Whānau Hui Update

Ike Tapini – Whānau Hui Member, Board Deputy Chair

Wā Ora Montessori has always shown a lot of support for Te Āo Māori and our Whānau Hui Rōpu at the school. Working together with kaiako, ākonga and the Wā Ora community allows us to create several key events during the year.


I attended a Māori Boys Catholic College in the 1990s and Matariki was not a thing that we celebrated.  Our 250+ boys trained in Kapa Haka, attended church 6 days a week and were coached to play rugby, but we never celebrated Matariki.  I understand Matariki stopped at some point in the 1940s and was reignited in the 2000s – cemented for many when it was made a public holiday for NZ in 2022.

The hāngi we hold at the High School is one of our highlight events for the whole school year.  200+ pakeke and tamariki attend the evening but in the lead up to the meal, we are supported by:

  • All the Pre-school and Primary classes showcasing Matariki displays for us on the Saturday
  • Pre-school and primary peeling and prepare nearly all our vegetables
  • Tawari were outstanding with prepping stuffing, chopping pumpkins and setting up tables
  • PTA and two whanau funding the purchase of our new Kai Cooker
  • Unwavering support from Acting Principal, Katy Cottrell (especially in Ava’s absence and during the teacher strikes)
  • Whānau Hui parents take annual leave to ensure it all comes together

This year I really enjoyed the room set up, it allowed more whanau to sit together and was more reminiscent of eating at a Marae.  Tamariki were hanging out, pakeke were chatting and the kai was cooking.  We will get better and better with this new cooker as we use it more.  Expect more opportunities for hāngi to be prepared during the school year!

Next up – Te Wiki o Te Reo Māori: Whakapapa

This is the second largest event of the year for Whānau Hui and this year we have a theme.  Our tamariki will participate through learnings and items in their classes and we will have a whānau evening again, same as last year.  September 8, keep it free 😊.

The theme this year is Whakapapa – Genealogy: where you come from.

Whakapapa allows for very wide interpretations and can draw from stories in our past.  For me, the gold has always been in the stories that can be told – remembering that facts aren’t always the key item in a good story.   There are many great stories that come from whakapapa: war soldiers, Greek demi-gods, taniwha and local NZ heroes.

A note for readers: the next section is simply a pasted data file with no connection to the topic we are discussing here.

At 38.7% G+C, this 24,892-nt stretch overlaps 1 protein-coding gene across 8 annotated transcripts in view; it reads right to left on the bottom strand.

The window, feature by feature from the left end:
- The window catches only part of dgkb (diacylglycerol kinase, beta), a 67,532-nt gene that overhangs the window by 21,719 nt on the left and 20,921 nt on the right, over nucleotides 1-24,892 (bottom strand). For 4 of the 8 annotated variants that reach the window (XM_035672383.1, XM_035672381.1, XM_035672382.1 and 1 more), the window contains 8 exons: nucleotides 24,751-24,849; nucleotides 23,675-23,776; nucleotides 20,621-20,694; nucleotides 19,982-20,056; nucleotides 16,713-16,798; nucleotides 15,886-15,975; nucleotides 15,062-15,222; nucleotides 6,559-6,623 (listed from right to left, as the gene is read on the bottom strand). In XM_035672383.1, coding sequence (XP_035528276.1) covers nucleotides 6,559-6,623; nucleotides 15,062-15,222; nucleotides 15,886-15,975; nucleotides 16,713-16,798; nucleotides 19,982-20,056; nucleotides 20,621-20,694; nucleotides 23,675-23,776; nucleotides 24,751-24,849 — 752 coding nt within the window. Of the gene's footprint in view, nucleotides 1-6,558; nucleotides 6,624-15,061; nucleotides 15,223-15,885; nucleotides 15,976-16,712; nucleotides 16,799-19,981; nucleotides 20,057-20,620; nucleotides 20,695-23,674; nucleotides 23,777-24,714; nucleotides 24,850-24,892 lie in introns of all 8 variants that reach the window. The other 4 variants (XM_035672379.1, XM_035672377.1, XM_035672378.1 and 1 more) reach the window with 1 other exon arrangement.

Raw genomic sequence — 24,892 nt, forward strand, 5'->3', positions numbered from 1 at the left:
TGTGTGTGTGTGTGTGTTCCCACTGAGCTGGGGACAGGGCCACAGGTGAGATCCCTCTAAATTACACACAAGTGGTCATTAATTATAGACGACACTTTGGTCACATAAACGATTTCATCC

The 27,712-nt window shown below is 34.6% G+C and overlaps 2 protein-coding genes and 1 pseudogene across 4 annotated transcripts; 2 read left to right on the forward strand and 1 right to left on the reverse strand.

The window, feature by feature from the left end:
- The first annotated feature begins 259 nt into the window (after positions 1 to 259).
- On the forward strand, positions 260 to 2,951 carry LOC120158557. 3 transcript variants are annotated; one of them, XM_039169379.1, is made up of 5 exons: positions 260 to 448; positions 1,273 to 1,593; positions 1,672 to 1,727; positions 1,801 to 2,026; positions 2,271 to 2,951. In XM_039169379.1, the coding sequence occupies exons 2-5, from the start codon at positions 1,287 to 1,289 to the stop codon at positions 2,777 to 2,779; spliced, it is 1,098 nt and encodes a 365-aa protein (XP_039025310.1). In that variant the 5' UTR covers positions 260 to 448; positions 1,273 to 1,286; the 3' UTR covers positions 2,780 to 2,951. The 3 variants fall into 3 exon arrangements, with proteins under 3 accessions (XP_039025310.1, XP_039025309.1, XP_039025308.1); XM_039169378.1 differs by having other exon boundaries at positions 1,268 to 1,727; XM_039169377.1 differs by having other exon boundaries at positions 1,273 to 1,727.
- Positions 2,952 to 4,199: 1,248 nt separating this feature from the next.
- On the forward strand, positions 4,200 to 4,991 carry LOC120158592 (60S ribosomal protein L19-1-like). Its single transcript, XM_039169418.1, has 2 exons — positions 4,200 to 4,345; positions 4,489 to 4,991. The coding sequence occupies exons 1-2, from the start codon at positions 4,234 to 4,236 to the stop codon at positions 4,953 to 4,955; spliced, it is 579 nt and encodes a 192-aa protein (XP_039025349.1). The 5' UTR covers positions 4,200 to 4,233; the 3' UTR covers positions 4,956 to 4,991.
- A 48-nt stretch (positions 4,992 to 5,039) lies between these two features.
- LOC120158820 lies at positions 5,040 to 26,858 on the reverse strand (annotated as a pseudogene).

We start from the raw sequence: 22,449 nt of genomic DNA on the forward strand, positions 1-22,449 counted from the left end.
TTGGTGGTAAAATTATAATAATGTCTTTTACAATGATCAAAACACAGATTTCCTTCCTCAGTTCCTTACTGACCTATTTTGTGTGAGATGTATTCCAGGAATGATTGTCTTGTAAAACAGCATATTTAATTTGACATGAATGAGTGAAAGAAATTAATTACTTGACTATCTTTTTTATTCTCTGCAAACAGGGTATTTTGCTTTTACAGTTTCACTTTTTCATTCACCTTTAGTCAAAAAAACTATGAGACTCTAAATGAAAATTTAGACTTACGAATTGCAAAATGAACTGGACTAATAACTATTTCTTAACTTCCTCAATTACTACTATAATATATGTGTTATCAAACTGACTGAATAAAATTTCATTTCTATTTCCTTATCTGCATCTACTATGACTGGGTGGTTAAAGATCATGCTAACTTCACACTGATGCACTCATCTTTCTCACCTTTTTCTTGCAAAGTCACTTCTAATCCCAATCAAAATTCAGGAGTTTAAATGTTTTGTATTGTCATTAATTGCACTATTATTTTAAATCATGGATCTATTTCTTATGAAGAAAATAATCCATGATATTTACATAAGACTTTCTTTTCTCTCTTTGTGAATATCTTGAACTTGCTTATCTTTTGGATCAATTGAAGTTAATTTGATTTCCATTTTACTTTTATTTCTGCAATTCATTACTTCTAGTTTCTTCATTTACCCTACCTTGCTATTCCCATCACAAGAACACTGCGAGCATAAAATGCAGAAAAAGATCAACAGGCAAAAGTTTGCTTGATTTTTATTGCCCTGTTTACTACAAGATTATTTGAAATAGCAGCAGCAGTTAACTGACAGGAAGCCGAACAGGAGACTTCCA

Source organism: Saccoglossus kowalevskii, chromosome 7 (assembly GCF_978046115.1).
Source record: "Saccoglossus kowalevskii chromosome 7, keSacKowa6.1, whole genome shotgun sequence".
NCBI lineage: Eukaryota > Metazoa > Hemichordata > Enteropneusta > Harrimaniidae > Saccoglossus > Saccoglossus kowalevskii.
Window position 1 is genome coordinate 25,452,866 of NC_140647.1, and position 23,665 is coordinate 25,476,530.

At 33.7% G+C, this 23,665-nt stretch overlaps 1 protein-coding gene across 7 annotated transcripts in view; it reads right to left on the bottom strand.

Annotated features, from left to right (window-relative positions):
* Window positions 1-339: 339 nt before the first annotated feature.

So, I look forward to seeing what our tamariki learn and create.  And I hope to share some of my whakapapa at our whānau evening for Te Wiki o Te Reo.  It will be a bit of fun 😊


Ngā mihi nui ki a koutou katoa

The Importance of Contribution from Local to Global Communities

By Rose Langridge – Humanities & English teacher

“The child, that ‘forgotten citizen’, must be appreciated in accordance with his true value” – Maria Montessori Education and Peace, p. 38

I am always brought to this idea when the level three social studies class embarks on their social campaign to change policies. This year has been no different. 

They decided to focus on the issue of food waste in the Hutt Valley and aimed for curbside collection. They believe that we need to be caretakers for future generations. We can not have a peaceful world if we do not preserve the place we call home. 

They decided on three courses of action

  1. Creating a petition (the link is https://chng.it/jhdyhks5fg) they felt they could reach a wider group of people quickly relying on social media.
    2. Doing flyer drops in their own neighbourhoods to connect with their own communities.
    3. Writing letters to members of the Hutt City Council and the Upper Hutt City Council. 
  2. They did this as they felt that this was the best way to access the people who were in the position to discuss the policies in place and make changes. 

They completed all their actions and got a response from many politicians. Josh Briggs came in to discuss their proposal with them. They were invited to speak at the next committee meeting. Three members of the group went along and took part they wrote an exceptionally well-versed argument. The councillors were incredibly impressed with their ideas. It was apparent that they had a solid grasp of the issue that was very much current and future-focused.

Having the opportunity to contribute to this process and seeing the impact that they can have was very powerful for them. They were able to have a voice in a democratic process. 

I kept thinking about them whilst I was completing the facilitator training for the Montessori Model United Nations last week. This course gives the student participants a taste of how decisions are made and how delegates from countries from all over the world meet and discuss issues impacting all countries. The MMUN began in 2006 with 200 students. Since then hundreds of schools and thousands of participants join every year. Judith Cunningham founded MMUN to help children find their voices and work to Implement Maria Montessori’s dream of world peace. 

From seeing akonga working with their local council to those who have travelled to New York and Rome as well as participating in MMUN events online it is very easy to see Maria’s dream coming into play. Education leads to peace. It is big work and essential to our future. 

As Maria said: “An education capable of saving humanity is no small undertaking; it involves the spiritual development of man, the enhancement of his value as an individual, and the preparation of young people to understand the times in which they live.” – Maria Montessori Education and Peace, p. 30